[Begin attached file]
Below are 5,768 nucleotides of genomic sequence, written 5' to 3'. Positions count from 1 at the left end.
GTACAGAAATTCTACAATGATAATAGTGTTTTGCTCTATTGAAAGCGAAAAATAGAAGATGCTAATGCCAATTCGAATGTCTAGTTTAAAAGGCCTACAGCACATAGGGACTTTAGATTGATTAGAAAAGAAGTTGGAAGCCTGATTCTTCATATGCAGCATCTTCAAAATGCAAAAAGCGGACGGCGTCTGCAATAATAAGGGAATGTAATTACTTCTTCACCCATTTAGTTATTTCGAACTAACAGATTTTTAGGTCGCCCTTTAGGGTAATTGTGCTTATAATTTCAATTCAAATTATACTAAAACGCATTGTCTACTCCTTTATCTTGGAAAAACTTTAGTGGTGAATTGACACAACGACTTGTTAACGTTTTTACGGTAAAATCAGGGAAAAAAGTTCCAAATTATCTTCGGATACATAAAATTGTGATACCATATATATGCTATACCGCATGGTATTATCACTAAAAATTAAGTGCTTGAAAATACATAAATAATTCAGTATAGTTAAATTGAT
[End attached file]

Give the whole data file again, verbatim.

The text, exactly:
Below are 5,768 nucleotides of genomic sequence, written 5' to 3'. Positions count from 1 at the left end.
GTACAGAAATTCTACAATGATAATAGTGTTTTGCTCTATTGAAAGCGAAAAATAGAAGATGCTAATGCCAATTCGAATGTCTAGTTTAAAAGGCCTACAGCACATAGGGACTTTAGATTGATTAGAAAAGAAGTTGGAAGCCTGATTCTTCATATGCAGCATCTTCAAAATGCAAAAAGCGGACGGCGTCTGCAATAATAAGGGAATGTAATTACTTCTTCACCCATTTAGTTATTTCGAACTAACAGATTTTTAGGTCGCCCTTTAGGGTAATTGTGCTTATAATTTCAATTCAAATTATACTAAAACGCATTGTCTACTCCTTTATCTTGGAAAAACTTTAGTGGTGAATTGACACAACGACTTGTTAACGTTTTTACGGTAAAATCAGGGAAAAAAGTTCCAAATTATCTTCGGATACATAAAATTGTGATACCATATATATGCTATACCGCATGGTATTATCACTAAAAATTAAGTGCTTGAAAATACATAAATAATTCAGTATAGTTAAATTGAT